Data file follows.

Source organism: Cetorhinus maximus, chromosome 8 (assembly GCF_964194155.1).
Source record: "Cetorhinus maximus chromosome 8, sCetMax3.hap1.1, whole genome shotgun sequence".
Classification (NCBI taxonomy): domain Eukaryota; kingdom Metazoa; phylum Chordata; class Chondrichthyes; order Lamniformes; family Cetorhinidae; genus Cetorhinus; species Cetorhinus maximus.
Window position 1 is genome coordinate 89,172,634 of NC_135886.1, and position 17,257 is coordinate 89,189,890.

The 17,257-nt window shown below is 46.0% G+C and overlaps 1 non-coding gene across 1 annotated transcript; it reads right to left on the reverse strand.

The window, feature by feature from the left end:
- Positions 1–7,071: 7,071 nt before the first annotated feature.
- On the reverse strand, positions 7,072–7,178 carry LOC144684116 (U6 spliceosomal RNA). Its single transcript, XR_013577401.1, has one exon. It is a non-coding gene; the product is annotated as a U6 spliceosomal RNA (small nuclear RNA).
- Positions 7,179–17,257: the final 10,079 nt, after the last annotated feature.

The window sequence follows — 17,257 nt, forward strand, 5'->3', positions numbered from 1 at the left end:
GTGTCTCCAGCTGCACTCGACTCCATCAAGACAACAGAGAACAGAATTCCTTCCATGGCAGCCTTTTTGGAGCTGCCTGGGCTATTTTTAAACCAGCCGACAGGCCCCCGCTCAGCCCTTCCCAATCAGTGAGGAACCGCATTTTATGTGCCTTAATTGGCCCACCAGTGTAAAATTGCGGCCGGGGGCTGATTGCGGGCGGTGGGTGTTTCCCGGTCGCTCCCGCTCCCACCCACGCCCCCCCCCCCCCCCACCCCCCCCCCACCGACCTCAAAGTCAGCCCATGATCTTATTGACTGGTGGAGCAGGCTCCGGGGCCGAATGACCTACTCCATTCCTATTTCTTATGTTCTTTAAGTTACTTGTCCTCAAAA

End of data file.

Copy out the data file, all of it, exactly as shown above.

Source organism: Cetorhinus maximus, chromosome 8 (assembly GCF_964194155.1).
Source record: "Cetorhinus maximus chromosome 8, sCetMax3.hap1.1, whole genome shotgun sequence".
Classification (NCBI taxonomy): domain Eukaryota; kingdom Metazoa; phylum Chordata; class Chondrichthyes; order Lamniformes; family Cetorhinidae; genus Cetorhinus; species Cetorhinus maximus.
Window position 1 is genome coordinate 89,172,634 of NC_135886.1, and position 17,257 is coordinate 89,189,890.

The 17,257-nt window shown below is 46.0% G+C and overlaps 1 non-coding gene across 1 annotated transcript; it reads right to left on the reverse strand.

The window, feature by feature from the left end:
- Positions 1–7,071: 7,071 nt before the first annotated feature.
- On the reverse strand, positions 7,072–7,178 carry LOC144684116 (U6 spliceosomal RNA). Its single transcript, XR_013577401.1, has one exon. It is a non-coding gene; the product is annotated as a U6 spliceosomal RNA (small nuclear RNA).
- Positions 7,179–17,257: the final 10,079 nt, after the last annotated feature.

The window sequence follows — 17,257 nt, forward strand, 5'->3', positions numbered from 1 at the left end:
GTGTCTCCAGCTGCACTCGACTCCATCAAGACAACAGAGAACAGAATTCCTTCCATGGCAGCCTTTTTGGAGCTGCCTGGGCTATTTTTAAACCAGCCGACAGGCCCCCGCTCAGCCCTTCCCAATCAGTGAGGAACCGCATTTTATGTGCCTTAATTGGCCCACCAGTGTAAAATTGCGGCCGGGGGCTGATTGCGGGCGGTGGGTGTTTCCCGGTCGCTCCCGCTCCCACCCACGCCCCCCCCCCCCCCCACCCCCCCCCCACCGACCTCAAAGTCAGCCCATGATCTTATTGACTGGTGGAGCAGGCTCCGGGGCCGAATGACCTACTCCATTCCTATTTCTTATGTTCTTTAAGTTACTTGTCCTCAAAA